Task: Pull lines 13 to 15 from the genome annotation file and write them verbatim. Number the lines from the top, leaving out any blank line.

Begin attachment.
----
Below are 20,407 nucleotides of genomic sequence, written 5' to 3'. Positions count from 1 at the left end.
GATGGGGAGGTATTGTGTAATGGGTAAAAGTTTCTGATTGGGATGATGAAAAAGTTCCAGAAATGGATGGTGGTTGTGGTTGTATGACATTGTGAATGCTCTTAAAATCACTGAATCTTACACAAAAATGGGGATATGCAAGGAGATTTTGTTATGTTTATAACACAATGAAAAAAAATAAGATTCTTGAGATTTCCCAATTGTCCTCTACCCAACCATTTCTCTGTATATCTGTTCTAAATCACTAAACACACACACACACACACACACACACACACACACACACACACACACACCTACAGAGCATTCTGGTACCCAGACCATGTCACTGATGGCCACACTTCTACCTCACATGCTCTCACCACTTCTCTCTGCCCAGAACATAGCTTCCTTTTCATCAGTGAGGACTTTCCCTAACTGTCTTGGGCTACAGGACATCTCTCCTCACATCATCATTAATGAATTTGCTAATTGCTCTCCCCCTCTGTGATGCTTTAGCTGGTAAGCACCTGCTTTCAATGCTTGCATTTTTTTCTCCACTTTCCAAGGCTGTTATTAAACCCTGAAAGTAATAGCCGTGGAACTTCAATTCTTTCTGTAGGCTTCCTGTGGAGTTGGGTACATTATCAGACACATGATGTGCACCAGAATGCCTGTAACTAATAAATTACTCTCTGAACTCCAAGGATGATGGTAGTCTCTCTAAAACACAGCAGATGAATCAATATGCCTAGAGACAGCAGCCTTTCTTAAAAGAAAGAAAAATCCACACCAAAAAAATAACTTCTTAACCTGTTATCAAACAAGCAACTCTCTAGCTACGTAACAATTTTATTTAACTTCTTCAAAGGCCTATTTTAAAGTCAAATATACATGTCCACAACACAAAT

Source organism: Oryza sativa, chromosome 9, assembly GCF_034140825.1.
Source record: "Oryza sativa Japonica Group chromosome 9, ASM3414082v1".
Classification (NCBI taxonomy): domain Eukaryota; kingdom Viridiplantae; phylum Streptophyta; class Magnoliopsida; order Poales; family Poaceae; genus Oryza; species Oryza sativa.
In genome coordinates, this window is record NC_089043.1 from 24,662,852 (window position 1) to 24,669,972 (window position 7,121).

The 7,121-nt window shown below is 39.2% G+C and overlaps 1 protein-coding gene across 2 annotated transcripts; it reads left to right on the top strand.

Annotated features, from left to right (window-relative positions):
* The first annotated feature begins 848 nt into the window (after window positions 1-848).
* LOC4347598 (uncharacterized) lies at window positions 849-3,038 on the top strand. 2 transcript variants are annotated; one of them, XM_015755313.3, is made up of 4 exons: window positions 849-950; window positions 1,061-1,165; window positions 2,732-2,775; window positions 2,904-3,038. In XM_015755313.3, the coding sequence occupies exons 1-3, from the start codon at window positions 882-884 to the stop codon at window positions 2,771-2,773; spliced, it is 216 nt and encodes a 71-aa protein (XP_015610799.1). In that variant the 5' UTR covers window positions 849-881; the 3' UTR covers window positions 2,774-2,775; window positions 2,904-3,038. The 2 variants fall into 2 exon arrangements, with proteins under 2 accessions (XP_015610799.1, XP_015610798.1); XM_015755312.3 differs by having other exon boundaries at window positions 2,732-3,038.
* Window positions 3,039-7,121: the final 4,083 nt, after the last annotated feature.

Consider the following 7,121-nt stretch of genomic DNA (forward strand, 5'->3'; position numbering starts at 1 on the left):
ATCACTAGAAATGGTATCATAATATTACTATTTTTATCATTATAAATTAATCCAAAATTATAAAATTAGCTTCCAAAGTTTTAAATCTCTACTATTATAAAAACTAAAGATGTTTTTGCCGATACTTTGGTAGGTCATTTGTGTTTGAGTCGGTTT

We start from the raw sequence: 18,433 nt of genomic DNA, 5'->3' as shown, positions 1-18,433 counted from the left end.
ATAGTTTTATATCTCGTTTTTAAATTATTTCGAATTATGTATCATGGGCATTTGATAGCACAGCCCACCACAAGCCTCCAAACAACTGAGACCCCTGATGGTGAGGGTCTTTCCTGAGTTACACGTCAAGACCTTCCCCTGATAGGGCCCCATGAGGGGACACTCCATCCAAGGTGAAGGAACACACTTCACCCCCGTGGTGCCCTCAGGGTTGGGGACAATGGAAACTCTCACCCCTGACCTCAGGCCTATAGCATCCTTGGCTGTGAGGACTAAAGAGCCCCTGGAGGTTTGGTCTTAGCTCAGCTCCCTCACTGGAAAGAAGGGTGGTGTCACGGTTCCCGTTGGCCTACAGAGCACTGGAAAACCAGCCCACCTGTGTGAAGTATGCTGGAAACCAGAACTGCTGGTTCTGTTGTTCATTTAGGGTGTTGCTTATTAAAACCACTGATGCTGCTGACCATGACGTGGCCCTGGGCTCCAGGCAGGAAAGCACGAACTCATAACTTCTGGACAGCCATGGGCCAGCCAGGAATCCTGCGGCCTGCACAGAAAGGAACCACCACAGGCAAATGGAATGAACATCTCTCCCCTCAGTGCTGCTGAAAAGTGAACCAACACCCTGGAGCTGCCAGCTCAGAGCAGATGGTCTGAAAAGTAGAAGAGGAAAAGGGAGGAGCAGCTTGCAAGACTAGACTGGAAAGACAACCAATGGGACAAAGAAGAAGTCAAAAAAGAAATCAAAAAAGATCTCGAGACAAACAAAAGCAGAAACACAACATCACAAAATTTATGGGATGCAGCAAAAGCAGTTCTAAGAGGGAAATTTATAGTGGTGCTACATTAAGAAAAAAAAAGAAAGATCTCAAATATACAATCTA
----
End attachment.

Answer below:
ATCACTAGAAATGGTATCATAATATTACTATTTTTATCATTATAAATTAATCCAAAATTATAAAATTAGCTTCCAAAGTTTTAAATCTCTACTATTATAAAAACTAAAGATGTTTTTGCCGATACTTTGGTAGGTCATTTGTGTTTGAGTCGGTTT

We start from the raw sequence: 18,433 nt of genomic DNA, 5'->3' as shown, positions 1-18,433 counted from the left end.
ATAGTTTTATATCTCGTTTTTAAATTATTTCGAATTATGTATCATGGGCATTTGATAGCACAGCCCACCACAAGCCTCCAAACAACTGAGACCCCTGATGGTGAGGGTCTTTCCTGAGTTACACGTCAAGACCTTCCCCTGATAGGGCCCCATGAGGGGACACTCCATCCAAGGTGAAGGAACACACTTCACCCCCGTGGTGCCCTCAGGGTTGGGGACAATGGAAACTCTCACCCCTGACCTCAGGCCTATAGCATCCTTGGCTGTGAGGACTAAAGAGCCCCTGGAGGTTTGGTCTTAGCTCAGCTCCCTCACTGGAAAGAAGGGTGGTGTCACGGTTCCCGTTGGCCTACAGAGCACTGGAAAACCAGCCCACCTGTGTGAAGTATGCTGGAAACCAGAACTGCTGGTTCTGTTGTTCATTTAGGGTGTTGCTTATTAAAACCACTGATGCTGCTGACCATGACGTGGCCCTGGGCTCCAGGCAGGAAAGCACGAACTCATAACTTCTGGACAGCCATGGGCCAGCCAGGAATCCTGCGGCCTGCACAGAAAGGAACCACCACAGGCAAATGGAATGAACATCTCTCCCCTCAGTGCTGCTGAAAAGTGAACCAACACCCTGGAGCTGCCAGCTCAGAGCAGATGGTCTGAAAAGTAGAAGAGGAAAAGGGAGGAGCAGCTTGCAAGACTAGACTGGAAAGACAACCAATGGGACAAAGAAGAAGTCAAAAAAGAAATCAAAAAAGATCTCGAGACAAACAAAAGCAGAAACACAACATCACAAAATTTATGGGATGCAGCAAAAGCAGTTCTAAGAGGGAAATTTATAGTGGTGCTACATTAAGAAAAAAAAAGAAAGATCTCAAATATACAATCTA